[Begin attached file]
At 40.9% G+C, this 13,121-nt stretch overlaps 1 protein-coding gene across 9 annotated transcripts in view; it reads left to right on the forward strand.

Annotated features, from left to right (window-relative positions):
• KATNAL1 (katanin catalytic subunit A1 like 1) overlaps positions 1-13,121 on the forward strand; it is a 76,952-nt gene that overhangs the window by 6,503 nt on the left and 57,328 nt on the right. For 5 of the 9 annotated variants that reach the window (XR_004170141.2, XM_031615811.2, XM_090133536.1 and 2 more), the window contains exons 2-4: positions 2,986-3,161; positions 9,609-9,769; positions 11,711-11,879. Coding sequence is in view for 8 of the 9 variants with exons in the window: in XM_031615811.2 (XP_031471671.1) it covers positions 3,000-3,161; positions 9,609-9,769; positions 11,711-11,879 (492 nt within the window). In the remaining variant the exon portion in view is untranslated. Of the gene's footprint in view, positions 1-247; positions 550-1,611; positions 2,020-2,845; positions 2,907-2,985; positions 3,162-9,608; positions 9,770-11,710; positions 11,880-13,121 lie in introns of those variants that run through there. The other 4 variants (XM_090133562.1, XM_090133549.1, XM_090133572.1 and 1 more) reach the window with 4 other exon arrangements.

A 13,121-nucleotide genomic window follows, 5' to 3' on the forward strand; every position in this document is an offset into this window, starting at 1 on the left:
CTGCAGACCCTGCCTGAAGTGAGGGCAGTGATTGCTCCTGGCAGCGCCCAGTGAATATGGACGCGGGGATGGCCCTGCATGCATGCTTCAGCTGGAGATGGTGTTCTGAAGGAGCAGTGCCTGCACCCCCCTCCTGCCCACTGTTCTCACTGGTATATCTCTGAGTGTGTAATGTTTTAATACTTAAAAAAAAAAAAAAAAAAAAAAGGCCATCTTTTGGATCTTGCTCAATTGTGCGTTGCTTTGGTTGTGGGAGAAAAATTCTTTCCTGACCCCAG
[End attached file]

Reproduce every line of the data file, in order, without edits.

At 40.9% G+C, this 13,121-nt stretch overlaps 1 protein-coding gene across 9 annotated transcripts in view; it reads left to right on the forward strand.

Annotated features, from left to right (window-relative positions):
• KATNAL1 (katanin catalytic subunit A1 like 1) overlaps positions 1-13,121 on the forward strand; it is a 76,952-nt gene that overhangs the window by 6,503 nt on the left and 57,328 nt on the right. For 5 of the 9 annotated variants that reach the window (XR_004170141.2, XM_031615811.2, XM_090133536.1 and 2 more), the window contains exons 2-4: positions 2,986-3,161; positions 9,609-9,769; positions 11,711-11,879. Coding sequence is in view for 8 of the 9 variants with exons in the window: in XM_031615811.2 (XP_031471671.1) it covers positions 3,000-3,161; positions 9,609-9,769; positions 11,711-11,879 (492 nt within the window). In the remaining variant the exon portion in view is untranslated. Of the gene's footprint in view, positions 1-247; positions 550-1,611; positions 2,020-2,845; positions 2,907-2,985; positions 3,162-9,608; positions 9,770-11,710; positions 11,880-13,121 lie in introns of those variants that run through there. The other 4 variants (XM_090133562.1, XM_090133549.1, XM_090133572.1 and 1 more) reach the window with 4 other exon arrangements.

A 13,121-nucleotide genomic window follows, 5' to 3' on the forward strand; every position in this document is an offset into this window, starting at 1 on the left:
CTGCAGACCCTGCCTGAAGTGAGGGCAGTGATTGCTCCTGGCAGCGCCCAGTGAATATGGACGCGGGGATGGCCCTGCATGCATGCTTCAGCTGGAGATGGTGTTCTGAAGGAGCAGTGCCTGCACCCCCCTCCTGCCCACTGTTCTCACTGGTATATCTCTGAGTGTGTAATGTTTTAATACTTAAAAAAAAAAAAAAAAAAAAAAGGCCATCTTTTGGATCTTGCTCAATTGTGCGTTGCTTTGGTTGTGGGAGAAAAATTCTTTCCTGACCCCAG